Some things never change — in our memories, that is. We pump quarters into the jukebox in a crowded bar, waiting for our favorite singles to play and create just the right mood for the evening. We hold up wooden paddles at an estate auction, hoping to score that prized painting for a sweet price. We race to the finish line in the marathon (or, more realistically, a 5K race), pushing toward the moment when the stopwatch, or camera, will record our personal best time.
These iconic moments remain just as they are in our minds, despite the fact that the technology we remember is passing by the wayside. Today, tiny RFID (radio frequency identification) devices carried by runners transmit road race times to digital receivers at the finish line. Auction paddles have been replaced by sophisticated bidding software. The colorful jukebox filled with 45 RPM records, or even CDs, is fast becoming a thing of the past.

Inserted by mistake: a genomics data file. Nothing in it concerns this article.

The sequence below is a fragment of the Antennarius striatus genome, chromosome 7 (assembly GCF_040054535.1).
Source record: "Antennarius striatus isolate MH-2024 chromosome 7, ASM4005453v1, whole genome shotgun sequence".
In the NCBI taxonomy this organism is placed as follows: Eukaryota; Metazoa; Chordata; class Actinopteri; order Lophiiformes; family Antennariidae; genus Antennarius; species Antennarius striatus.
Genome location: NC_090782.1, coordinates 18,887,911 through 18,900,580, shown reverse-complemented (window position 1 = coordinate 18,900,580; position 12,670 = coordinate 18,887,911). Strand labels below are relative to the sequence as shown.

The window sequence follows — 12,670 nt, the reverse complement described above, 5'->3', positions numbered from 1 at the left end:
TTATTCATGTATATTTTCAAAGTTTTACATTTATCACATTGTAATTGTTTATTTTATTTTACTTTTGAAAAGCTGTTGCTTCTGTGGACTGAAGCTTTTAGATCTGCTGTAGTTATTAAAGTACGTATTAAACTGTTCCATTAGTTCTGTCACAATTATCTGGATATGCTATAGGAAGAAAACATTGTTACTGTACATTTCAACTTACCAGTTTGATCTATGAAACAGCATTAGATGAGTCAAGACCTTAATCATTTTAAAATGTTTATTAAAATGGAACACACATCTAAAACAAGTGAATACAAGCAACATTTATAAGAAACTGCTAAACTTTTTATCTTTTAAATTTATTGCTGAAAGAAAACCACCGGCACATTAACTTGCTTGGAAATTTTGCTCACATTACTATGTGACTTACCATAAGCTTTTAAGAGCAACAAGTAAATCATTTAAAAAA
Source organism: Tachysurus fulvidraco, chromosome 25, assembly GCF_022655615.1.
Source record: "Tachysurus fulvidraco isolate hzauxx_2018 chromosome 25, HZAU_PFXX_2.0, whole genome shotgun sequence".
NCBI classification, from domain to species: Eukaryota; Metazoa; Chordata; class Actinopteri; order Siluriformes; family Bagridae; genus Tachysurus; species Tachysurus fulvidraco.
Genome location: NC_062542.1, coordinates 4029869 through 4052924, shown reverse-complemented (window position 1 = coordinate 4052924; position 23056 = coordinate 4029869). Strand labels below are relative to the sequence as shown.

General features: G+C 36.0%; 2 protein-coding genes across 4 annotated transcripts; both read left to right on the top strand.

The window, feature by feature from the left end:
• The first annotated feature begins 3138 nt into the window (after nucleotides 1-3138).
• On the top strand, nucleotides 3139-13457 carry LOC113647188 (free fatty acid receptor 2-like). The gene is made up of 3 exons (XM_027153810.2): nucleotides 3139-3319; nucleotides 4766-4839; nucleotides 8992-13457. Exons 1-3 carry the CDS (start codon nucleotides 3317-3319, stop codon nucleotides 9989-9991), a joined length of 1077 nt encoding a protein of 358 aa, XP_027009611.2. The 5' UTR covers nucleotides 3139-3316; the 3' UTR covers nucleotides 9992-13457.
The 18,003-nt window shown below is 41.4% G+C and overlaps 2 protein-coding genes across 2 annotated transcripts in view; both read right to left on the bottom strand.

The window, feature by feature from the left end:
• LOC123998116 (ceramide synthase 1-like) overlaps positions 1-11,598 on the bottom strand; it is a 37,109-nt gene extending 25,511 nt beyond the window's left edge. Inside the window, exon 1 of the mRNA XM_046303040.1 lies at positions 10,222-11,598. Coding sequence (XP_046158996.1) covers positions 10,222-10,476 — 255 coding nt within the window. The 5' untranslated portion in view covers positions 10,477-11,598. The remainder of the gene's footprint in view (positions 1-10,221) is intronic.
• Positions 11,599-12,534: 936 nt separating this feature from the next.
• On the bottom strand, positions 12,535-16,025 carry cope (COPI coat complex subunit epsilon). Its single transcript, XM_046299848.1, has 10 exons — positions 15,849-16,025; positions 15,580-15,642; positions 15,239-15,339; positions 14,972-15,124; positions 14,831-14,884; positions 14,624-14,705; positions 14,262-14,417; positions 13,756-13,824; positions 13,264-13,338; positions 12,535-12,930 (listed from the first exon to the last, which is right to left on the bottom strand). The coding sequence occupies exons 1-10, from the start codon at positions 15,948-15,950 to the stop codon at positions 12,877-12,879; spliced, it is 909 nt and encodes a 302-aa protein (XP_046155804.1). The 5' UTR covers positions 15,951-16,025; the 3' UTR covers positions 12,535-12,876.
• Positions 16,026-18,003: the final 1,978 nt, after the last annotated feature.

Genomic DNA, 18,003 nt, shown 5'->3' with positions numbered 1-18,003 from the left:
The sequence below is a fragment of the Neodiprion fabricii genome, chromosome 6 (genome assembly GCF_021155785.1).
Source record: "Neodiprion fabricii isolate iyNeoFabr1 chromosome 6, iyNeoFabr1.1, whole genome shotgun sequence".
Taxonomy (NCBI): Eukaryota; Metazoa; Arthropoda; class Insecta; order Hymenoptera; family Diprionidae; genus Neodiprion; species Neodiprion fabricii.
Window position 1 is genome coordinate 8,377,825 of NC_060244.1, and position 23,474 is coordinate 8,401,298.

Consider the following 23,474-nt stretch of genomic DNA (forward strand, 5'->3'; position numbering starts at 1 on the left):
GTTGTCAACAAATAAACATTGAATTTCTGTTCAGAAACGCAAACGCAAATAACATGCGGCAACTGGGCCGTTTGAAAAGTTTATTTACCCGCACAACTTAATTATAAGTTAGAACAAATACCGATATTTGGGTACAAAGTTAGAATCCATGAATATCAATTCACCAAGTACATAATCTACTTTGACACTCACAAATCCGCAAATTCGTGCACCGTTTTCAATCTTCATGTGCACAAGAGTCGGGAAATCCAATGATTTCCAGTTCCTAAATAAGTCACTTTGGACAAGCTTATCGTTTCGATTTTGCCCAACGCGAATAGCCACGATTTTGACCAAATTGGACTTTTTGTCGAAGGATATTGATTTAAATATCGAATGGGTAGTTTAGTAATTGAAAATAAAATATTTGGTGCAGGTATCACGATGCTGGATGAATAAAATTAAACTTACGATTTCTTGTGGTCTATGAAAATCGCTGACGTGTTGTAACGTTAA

Playing With the Record Player
In its place sits a bar-top music system loaded with hundreds of thousands of music tracks. TheEcast broadband “jukebox” has evolved from a big record player into a social experience and a tool for discovering new music, Micah Berek, Ecast brand manager, told TechNewsWorld.
The bright lights and chrome of the traditional jukebox have been replaced by a kiosk touch screen in the Ecast system. The swinging pages of tiny track labels have morphed into streaming broadband content promoting new bands.
After selecting their music, customers using an Ecast screen continue viewing content for an average of five minutes, noted Berek. While they play around, others come to join them, with an average session growing to include an average of 2.3 users.
Ads, Ads, Everywhere
Of course, advertisements abound on Ecast screens, just like on every other screen viewed by the coveted 21-to-34 year-old customers toward which the system is geared. The ads on Ecast are interactive, usually comprising some elements of the flash-based lures that companies use in other channels, such as on the Internet, explained Berek.